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The Essence of Accountability: Speak for Yourself

Antonio Lambino's picture

Last November 2007, CommGAP organized a workshop entitled Generating Genuine Demand with Social Accountability Mechanisms in Paris, France.  Since then, we have been reflecting on the word “accountability” and what it really means in the work of governance.  I recently recalled that Dr. Kathleen Hall Jamieson defines the term in the context of political campaigns as candidates (and I would add officials and elites in other public settings) speaking in their own voices, thus keeping themselves open to challenge and criticism.  Simply put, the essence of accountability in political discourse is being answerable to others for what one says in public.

The other side of the accountability equation is whether citizens demand accountability from their leaders and, if not, how they might be encouraged to do so.  This is tricky because the public is usually not as organized as elites.  There exists, therefore, an accountability gap that must be bridged.  The news media -- if one accepts their watchdog function -- should fill this gap by scrutinizing public statements and making discrepancies known to the public.  However, modern newsrooms in many countries, due to practical constraints and established work routines, do not have the in-house capacity to examine public statements to the degree that I believe accountability requires.  Investigative journalists may be exceptions because they have more time to pore over documents and dissect public statements.  They are exceptions that prove the rule.  The mainstream news media are dominated by organizations that, in the case of dailies, are constantly chasing after the proverbial 4 pm deadline.  Broadcasters and online journalists on the ceaseless 24 hour news cycle have it even worse.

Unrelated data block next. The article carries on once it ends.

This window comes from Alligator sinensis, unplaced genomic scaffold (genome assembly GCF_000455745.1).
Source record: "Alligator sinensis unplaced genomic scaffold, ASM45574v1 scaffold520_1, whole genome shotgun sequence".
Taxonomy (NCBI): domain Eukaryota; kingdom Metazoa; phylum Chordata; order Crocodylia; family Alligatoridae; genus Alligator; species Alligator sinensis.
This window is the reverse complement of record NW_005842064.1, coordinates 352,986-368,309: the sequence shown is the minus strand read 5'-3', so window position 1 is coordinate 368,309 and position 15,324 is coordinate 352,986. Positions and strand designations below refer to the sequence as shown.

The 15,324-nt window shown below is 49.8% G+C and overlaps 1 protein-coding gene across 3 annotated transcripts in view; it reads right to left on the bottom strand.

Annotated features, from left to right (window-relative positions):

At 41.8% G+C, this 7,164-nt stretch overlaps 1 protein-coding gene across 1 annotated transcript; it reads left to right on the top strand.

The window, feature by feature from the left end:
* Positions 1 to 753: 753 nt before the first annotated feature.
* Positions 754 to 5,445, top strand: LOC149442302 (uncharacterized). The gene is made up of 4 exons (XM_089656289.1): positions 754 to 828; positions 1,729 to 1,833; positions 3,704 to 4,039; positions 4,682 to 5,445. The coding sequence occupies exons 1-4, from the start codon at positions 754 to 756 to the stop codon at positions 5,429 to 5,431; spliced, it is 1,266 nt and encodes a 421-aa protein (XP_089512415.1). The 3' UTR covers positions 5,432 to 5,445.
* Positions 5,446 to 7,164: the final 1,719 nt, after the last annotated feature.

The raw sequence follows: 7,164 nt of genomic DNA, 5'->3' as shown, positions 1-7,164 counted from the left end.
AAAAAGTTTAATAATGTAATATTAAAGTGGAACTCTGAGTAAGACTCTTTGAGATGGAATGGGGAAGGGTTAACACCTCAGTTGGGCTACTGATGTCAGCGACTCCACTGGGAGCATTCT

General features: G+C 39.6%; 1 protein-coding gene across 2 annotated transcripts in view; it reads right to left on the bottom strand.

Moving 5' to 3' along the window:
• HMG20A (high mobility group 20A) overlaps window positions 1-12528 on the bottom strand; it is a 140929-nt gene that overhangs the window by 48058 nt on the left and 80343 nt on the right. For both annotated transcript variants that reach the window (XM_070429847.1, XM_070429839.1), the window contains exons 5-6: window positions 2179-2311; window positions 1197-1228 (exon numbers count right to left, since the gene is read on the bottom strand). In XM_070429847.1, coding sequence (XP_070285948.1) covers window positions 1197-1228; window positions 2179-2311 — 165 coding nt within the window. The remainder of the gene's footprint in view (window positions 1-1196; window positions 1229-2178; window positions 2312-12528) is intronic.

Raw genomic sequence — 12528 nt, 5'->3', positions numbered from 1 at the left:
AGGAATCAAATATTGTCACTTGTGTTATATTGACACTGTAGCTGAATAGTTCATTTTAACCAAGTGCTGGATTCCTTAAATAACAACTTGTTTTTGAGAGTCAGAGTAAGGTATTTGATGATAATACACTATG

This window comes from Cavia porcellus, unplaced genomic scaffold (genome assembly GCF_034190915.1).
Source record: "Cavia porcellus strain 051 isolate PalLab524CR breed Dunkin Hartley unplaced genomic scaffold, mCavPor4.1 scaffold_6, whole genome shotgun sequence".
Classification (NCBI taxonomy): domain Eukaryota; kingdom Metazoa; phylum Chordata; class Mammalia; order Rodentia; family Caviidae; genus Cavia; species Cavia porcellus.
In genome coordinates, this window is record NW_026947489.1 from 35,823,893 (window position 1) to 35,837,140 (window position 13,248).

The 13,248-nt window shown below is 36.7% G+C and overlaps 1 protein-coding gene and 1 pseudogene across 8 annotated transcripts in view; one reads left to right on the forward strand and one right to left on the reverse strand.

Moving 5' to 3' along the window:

So who else can do the scrutinizing?  One possible answer is the blogosphere.  There are many examples of bloggers setting right what journalists initially get wrong.  But blogging, writ large, lacks an editorial function.  Aren’t most bloggers, practically speaking, only accountable to themselves?  For example, I’m not double-sourcing anything that I’m writing here.

That said, there are innovative models of harnessing the raw power of citizen participation through editorial restraint, such as South Korea’s OhMyNews.  Under this particular model, both professional and citizen journalists write the news, and professional staff provide editorial review.  An alternative model is bringing to bear the skills of academically trained researchers.  In the U.S., the Annenberg Public Policy Center of the University of Pennsylvania (headed by Dr. Jamieson) runs a website called that helps the citizenry at large, and the journalism community especially, separate fact from falsehood by deeply scrutinizing public statements made by political elites.  In fact (pun intended), Time Magazine named as one of “25 Sites We Can’t Live Without” in 2006 and the Webby Awards honored it as the best political and government website in the 2007 People’s Voice vote.